Want to build your own kernel in Rust? See the Bare Metal Rust page for more resources and more posts in this series.

Rust is a really fun language: It allows me to work on low-level kernel code, but it also allows me to wrap my code up in clean, high-level APIs. If you this sounds interesting, you should really check out Philipp Oppermann's blog posts about writing a basic x86_64 operating system kernel in Rust. He walks you through booting the kernel, entering long mode, getting Rust running, and printing text to the screen.

Once you get a basic kernel running, you'll probably want to start working on basic I/O, which requires interrupts. And this point, you'll find that pretty much every tutorial dives right into the in and out instructions. For example, if you look at the OSDev.org introduction to interrupts, the very first code you'll see is (comments added):

mov al,20h  ; Move interrupt acknowledgment code into al.
out 20h,al  ; Write al to PIC on port 0x20.

Here, we're talking to the PIC ("Programmable Interrupt Controller"), and we're telling it that we've finished handling a processor interrupt. To do this, we need to write an 8-bit status code to the I/O port at address 0x20.

Traditionally, we would wrap this up in an outb ("out byte") function, which might look something like this in Rust:

// The asm! macro requires a nightly build of Rust, and
// we need to opt-in explicitly.
#![feature(asm)]

unsafe fn outb(value: u8, port: u16) {
    asm!("outb %al, %dx" ::
         "{dx}"(port), "{al}"(value) ::
         "volatile");
}

This writes an 8-byte value to the specified port. It uses the unstable Rust extension asm!, which allows us to use GCC/LLVM-style inline assembly. We'd invoke it like this:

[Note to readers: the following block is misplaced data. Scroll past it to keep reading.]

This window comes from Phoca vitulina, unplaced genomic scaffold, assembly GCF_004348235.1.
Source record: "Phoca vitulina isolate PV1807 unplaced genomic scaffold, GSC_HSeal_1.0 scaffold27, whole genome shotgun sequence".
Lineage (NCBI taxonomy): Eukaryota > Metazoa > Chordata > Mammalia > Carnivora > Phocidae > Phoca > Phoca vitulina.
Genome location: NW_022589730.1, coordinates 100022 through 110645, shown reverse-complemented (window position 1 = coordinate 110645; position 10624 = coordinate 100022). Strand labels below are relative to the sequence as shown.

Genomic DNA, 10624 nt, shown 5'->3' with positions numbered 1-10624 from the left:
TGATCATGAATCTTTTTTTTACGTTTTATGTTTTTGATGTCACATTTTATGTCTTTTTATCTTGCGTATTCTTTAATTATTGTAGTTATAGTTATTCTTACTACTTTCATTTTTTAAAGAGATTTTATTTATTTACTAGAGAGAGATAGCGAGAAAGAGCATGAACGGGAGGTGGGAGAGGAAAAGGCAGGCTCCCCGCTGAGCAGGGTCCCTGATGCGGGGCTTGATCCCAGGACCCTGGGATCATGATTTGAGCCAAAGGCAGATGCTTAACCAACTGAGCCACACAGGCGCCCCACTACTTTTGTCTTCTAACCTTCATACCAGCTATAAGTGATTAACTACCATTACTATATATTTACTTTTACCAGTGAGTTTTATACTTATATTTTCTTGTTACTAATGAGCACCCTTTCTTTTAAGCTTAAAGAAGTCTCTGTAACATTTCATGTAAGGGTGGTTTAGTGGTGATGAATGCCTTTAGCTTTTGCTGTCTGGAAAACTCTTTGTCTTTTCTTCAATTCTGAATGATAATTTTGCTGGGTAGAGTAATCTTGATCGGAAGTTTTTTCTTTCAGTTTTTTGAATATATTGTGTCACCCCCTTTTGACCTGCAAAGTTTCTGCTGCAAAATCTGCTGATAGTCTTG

outb(0x20, 0x20);

But let's see if we can wrap a higher-level API around an I/O port.

What we want to wrap

First, let's look at the complete family of functions we want to wrap:

unsafe fn inb(port: u16) -> u8 { ... }
unsafe fn outb(value: u8, port: u16) { ... }
unsafe fn inw(port: u16) -> u16 { ... }
unsafe fn outw(value: u16, port: u16) { ... }
unsafe fn inl(port: u16) -> u32 { ... }
unsafe fn outl(value: u32, port: u16) { ... }

The implementations of these functions are all similar to outb above. The functions whose names begin with in all read from port, and the functions beginning with out write to it. We use the b functions for 8-bit-wide ports, the w functions for 16-bit-wide ports, and the l functions for 32-bit ones.

API design & safety

We could imagine an API which looks something like:

// Create a port at location 0x3F8, the data line
// associated with the serial port COM1.
let mut port = Port::new(0x3F8);

// Write `out_val` to our port.
port.write(out_val);

// Receive `in_val` from our port.
let in_val = port.read();

But out course, this is Rust, so we need to ask some questions about safety. We call a Rust API "unsafe" if we can use it to cause undefined behavior. Could we do that with this API? Well, it depends on the port address: Port::new(0x3F8) is used to read and write data on COM1, so it's harmless, but Port::new(0x20) allows us to reprogram the interrupt controller, which can corrupt the stack. So we should mark Port::new as an unsafe API, and call it as:

let mut port = unsafe { Port::new(0x3F8) };

But we probably don't need to make read or write unsafe, because we can leave it up to the unsafe code which calls Port::new to decide who can safely have access to the port. Once some unsafe code somewhere has taken responsibility the port, it's their problem.

So here's the first draft of our API:

pub struct Port {
    port: u16,
}

impl Port {
    pub unsafe fn new(port: u16) -> Port {
        Port { port: port }
    }

    pub fn read(&mut self) -> u8 {
        unsafe { inb(self.port) }
    }

    pub fn write(&mut self, value: u8) {
        unsafe { outb(value, self.port) }
    }
}

This works, but only for u8. We can do better!

Trying to add a type parameter

We could try to add a type parameter:

pub struct Port<T> {
    port: u16,
}

But when we compile this, we get very helpful error:

src/lib.rs:1:17: 1:18 error: parameter `T` is never used [E0392]
src/lib.rs:1 pub struct Port<T> {
                             ^
src/lib.rs:1:17: 1:18 help: run `rustc --explain E0392` to see
  a detailed explanation
src/lib.rs:1:17: 1:18 help: consider removing `T` or using a
  marker such as `core::marker::PhantomData`